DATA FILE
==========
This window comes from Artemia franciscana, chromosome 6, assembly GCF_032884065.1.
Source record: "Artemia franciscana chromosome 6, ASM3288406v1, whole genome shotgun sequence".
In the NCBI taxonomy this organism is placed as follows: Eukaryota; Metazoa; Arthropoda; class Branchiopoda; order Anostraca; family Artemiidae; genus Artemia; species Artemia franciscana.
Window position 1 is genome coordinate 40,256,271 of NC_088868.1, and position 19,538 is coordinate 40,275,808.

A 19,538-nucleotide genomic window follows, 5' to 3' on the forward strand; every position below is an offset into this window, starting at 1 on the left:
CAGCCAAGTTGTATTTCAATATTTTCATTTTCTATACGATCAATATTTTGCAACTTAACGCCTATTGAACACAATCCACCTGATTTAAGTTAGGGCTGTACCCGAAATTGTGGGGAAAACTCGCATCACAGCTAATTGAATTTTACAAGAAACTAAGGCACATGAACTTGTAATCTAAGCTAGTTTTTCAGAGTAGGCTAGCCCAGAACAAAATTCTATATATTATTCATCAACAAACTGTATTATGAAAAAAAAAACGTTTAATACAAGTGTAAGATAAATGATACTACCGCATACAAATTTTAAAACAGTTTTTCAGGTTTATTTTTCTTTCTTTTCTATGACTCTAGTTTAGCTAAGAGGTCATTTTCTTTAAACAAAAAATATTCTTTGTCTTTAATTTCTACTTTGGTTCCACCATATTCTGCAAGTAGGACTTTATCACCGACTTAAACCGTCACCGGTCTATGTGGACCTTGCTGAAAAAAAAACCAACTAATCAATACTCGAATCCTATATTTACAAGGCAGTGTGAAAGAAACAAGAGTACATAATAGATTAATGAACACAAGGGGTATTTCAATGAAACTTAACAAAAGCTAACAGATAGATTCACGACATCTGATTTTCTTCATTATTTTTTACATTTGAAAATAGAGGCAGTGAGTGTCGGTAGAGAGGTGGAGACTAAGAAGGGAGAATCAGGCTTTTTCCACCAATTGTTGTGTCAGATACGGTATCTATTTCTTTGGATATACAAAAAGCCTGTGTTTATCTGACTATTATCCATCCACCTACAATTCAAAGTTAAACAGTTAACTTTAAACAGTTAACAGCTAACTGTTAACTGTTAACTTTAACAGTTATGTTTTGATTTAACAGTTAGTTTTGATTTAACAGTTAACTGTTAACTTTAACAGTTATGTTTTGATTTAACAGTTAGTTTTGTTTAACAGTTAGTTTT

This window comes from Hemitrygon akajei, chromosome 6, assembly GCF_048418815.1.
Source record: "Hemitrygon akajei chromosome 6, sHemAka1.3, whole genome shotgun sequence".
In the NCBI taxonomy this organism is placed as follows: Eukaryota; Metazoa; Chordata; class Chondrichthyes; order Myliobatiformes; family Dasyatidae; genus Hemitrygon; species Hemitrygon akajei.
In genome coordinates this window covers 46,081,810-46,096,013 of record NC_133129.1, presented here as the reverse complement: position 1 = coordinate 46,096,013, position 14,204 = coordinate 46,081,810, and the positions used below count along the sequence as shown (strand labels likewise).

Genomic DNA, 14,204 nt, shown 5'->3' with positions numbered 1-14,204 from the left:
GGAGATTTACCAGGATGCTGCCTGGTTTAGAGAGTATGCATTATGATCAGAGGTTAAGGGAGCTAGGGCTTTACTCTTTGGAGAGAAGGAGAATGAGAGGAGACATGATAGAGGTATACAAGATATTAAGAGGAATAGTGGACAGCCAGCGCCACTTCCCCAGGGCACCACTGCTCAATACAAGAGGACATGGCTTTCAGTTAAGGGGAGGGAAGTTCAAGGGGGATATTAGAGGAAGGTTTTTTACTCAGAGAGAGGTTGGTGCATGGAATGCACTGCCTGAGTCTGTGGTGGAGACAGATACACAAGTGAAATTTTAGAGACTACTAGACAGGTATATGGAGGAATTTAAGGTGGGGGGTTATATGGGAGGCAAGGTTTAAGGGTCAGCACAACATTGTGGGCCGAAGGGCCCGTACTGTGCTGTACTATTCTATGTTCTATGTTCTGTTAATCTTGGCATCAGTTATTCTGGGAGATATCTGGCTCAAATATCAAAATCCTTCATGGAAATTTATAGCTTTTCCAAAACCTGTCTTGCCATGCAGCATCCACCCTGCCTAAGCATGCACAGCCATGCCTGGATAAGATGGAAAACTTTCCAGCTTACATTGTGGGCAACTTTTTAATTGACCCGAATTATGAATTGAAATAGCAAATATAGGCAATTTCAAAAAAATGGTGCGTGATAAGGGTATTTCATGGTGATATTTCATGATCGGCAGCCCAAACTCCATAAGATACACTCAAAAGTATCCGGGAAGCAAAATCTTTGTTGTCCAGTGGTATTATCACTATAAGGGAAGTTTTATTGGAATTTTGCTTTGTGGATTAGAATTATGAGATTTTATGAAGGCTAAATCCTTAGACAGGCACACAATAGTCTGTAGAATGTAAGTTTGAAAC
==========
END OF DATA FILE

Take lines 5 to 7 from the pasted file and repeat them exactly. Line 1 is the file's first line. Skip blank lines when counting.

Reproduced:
A 19,538-nucleotide genomic window follows, 5' to 3' on the forward strand; every position below is an offset into this window, starting at 1 on the left:
CAGCCAAGTTGTATTTCAATATTTTCATTTTCTATACGATCAATATTTTGCAACTTAACGCCTATTGAACACAATCCACCTGATTTAAGTTAGGGCTGTACCCGAAATTGTGGGGAAAACTCGCATCACAGCTAATTGAATTTTACAAGAAACTAAGGCACATGAACTTGTAATCTAAGCTAGTTTTTCAGAGTAGGCTAGCCCAGAACAAAATTCTATATATTATTCATCAACAAACTGTATTATGAAAAAAAAAACGTTTAATACAAGTGTAAGATAAATGATACTACCGCATACAAATTTTAAAACAGTTTTTCAGGTTTATTTTTCTTTCTTTTCTATGACTCTAGTTTAGCTAAGAGGTCATTTTCTTTAAACAAAAAATATTCTTTGTCTTTAATTTCTACTTTGGTTCCACCATATTCTGCAAGTAGGACTTTATCACCGACTTAAACCGTCACCGGTCTATGTGGACCTTGCTGAAAAAAAAACCAACTAATCAATACTCGAATCCTATATTTACAAGGCAGTGTGAAAGAAACAAGAGTACATAATAGATTAATGAACACAAGGGGTATTTCAATGAAACTTAACAAAAGCTAACAGATAGATTCACGACATCTGATTTTCTTCATTATTTTTTACATTTGAAAATAGAGGCAGTGAGTGTCGGTAGAGAGGTGGAGACTAAGAAGGGAGAATCAGGCTTTTTCCACCAATTGTTGTGTCAGATACGGTATCTATTTCTTTGGATATACAAAAAGCCTGTGTTTATCTGACTATTATCCATCCACCTACAATTCAAAGTTAAACAGTTAACTTTAAACAGTTAACAGCTAACTGTTAACTGTTAACTTTAACAGTTATGTTTTGATTTAACAGTTAGTTTTGATTTAACAGTTAACTGTTAACTTTAACAGTTATGTTTTGATTTAACAGTTAGTTTTGTTTAACAGTTAGTTTT

This window comes from Hemitrygon akajei, chromosome 6, assembly GCF_048418815.1.